The peccary (Tayassuidae family) is known by a lot of names; javelina, musk hog, skunk pig and Mexican hog being just a few. And while these desert-dwelling North and Central American mammals may resemble wild hogs or razorbacks, they actually represent their own family of animals separate from the Suidae family pigs belong to, which originated in Africa, Asia and Europe.
There are four species of peccary, with the most common species, the collared peccary, being found as far north as the Southwestern United States. Peccaries are usually 3-4 feet long and weigh 40-80lbs. Like pigs, peccaries are omnivores and feed on a wide variety of small animals, grass, fruit and cacti. They have fairly large tusks that sharpen themselves when the mouth is opened and closed and can be used as a weapon.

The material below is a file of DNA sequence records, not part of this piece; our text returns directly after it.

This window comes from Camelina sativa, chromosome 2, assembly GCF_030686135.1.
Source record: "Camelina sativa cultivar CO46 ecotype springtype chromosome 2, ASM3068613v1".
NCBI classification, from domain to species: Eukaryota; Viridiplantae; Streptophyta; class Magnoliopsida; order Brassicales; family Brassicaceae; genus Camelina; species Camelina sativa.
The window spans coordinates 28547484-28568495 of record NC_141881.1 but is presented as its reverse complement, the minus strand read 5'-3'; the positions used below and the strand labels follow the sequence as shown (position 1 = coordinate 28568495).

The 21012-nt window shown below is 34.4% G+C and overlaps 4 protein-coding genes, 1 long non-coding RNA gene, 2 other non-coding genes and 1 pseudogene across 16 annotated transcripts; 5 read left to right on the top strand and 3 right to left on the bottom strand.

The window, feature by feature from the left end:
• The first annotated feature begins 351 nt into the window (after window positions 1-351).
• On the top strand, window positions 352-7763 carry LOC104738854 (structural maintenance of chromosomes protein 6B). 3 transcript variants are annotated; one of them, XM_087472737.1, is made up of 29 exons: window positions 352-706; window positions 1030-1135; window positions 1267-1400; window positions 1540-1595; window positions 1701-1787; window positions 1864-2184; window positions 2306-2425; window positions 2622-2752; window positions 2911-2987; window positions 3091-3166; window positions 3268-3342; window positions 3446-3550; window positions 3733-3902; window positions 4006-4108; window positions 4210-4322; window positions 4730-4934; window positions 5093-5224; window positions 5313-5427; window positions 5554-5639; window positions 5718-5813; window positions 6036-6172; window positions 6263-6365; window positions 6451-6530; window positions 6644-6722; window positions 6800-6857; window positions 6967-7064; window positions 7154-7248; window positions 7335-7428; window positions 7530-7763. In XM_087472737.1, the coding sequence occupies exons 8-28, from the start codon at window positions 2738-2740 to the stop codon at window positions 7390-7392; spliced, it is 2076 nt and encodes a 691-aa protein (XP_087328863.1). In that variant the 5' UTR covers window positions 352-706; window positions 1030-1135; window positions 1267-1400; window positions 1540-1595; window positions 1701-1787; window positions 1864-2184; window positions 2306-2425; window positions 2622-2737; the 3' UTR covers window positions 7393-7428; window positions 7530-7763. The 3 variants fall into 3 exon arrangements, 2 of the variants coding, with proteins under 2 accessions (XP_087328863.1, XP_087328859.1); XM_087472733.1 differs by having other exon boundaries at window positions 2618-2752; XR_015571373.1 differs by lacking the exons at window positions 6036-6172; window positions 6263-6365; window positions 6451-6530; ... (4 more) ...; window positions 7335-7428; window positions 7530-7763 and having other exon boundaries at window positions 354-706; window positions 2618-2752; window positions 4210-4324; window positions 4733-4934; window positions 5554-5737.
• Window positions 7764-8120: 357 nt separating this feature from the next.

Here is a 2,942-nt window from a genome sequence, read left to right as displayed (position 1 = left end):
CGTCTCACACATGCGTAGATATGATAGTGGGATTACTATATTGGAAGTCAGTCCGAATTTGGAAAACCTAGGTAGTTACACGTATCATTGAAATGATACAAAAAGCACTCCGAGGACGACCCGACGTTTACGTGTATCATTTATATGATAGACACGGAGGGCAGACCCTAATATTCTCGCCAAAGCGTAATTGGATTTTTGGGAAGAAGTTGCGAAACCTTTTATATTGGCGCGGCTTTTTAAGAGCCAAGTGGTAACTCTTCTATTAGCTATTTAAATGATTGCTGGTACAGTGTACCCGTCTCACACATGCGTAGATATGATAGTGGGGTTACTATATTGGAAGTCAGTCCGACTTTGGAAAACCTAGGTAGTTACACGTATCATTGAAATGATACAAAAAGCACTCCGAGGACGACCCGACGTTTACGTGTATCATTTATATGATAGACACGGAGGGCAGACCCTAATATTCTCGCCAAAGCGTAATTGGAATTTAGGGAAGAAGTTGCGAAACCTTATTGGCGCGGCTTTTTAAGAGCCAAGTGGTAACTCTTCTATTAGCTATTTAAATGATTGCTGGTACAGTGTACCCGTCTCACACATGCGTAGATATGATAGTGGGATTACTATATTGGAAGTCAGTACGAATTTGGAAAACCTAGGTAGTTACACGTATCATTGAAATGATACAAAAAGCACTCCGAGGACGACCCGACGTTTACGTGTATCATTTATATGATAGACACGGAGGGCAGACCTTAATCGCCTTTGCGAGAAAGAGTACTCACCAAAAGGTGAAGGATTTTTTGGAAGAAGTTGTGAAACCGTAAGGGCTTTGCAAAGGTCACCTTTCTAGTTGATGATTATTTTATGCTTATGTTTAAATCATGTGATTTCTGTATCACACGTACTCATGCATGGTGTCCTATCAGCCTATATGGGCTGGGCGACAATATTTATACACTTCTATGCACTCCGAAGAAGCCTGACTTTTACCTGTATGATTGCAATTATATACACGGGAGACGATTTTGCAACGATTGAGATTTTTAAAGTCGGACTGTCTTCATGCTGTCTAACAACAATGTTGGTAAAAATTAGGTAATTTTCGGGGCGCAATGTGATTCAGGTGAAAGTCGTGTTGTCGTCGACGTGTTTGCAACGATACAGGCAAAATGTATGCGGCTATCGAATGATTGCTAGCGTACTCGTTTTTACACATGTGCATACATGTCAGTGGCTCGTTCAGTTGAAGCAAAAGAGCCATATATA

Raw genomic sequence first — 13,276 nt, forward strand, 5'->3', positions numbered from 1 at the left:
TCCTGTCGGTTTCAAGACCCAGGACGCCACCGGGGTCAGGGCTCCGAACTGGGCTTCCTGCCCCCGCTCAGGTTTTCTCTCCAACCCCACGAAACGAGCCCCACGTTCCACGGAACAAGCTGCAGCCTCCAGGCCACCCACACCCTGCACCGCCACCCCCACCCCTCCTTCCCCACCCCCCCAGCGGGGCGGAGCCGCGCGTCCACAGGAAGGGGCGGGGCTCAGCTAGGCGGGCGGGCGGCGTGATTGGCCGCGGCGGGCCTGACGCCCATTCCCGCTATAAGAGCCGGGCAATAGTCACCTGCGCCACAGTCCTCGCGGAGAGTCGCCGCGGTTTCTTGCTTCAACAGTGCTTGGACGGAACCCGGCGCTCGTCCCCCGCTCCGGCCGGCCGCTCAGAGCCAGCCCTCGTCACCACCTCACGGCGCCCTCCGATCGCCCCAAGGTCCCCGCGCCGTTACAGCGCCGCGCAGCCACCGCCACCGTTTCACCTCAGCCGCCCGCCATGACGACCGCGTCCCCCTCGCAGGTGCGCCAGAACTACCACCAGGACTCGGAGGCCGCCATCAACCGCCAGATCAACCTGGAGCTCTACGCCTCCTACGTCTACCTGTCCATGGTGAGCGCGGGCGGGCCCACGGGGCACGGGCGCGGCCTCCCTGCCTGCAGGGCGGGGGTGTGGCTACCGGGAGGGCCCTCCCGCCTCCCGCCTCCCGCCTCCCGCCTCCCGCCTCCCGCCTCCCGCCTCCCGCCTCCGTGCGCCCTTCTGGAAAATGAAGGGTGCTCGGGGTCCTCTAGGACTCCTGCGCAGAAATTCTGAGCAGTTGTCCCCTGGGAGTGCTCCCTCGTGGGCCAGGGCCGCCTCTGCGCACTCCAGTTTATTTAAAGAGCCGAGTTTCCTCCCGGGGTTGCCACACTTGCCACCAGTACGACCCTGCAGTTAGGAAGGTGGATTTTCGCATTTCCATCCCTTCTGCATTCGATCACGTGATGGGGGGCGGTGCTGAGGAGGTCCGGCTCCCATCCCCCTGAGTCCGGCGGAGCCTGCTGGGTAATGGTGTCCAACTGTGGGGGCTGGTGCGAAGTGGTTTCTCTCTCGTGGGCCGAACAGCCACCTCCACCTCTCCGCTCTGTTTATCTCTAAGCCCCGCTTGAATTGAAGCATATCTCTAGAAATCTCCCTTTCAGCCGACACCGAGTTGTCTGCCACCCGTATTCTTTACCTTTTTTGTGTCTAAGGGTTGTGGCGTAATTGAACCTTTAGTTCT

Most peccaries are diurnal, meaning they are active during the day, and live in groups of six to nine members. Like pigs, peccaries are unable to sweat or pant to cool off, so they spend the hottest part of the day near water sources or relaxing in the shade. The peccary gets its “skunk pig” nickname from the oil glands on its rump that secrete a strong, distinctive smell.
Though peccaries do face natural threats from jaguars and coyotes, they are very capable of using their tusks to defend themselves. Residents in urban areas are warned not to feed peccaries as this can lead to them losing their fear of humans and possibly becoming aggressive towards people.
Peccaries are sometimes called javelinas because of their sharp tusks. The word “javelina” means javelin or spear in Spanish.
Although sometimes mistaken for feral hogs, peccaries can often be smelled before they are seen, and have a more slender build than pigs.
Texas Tech University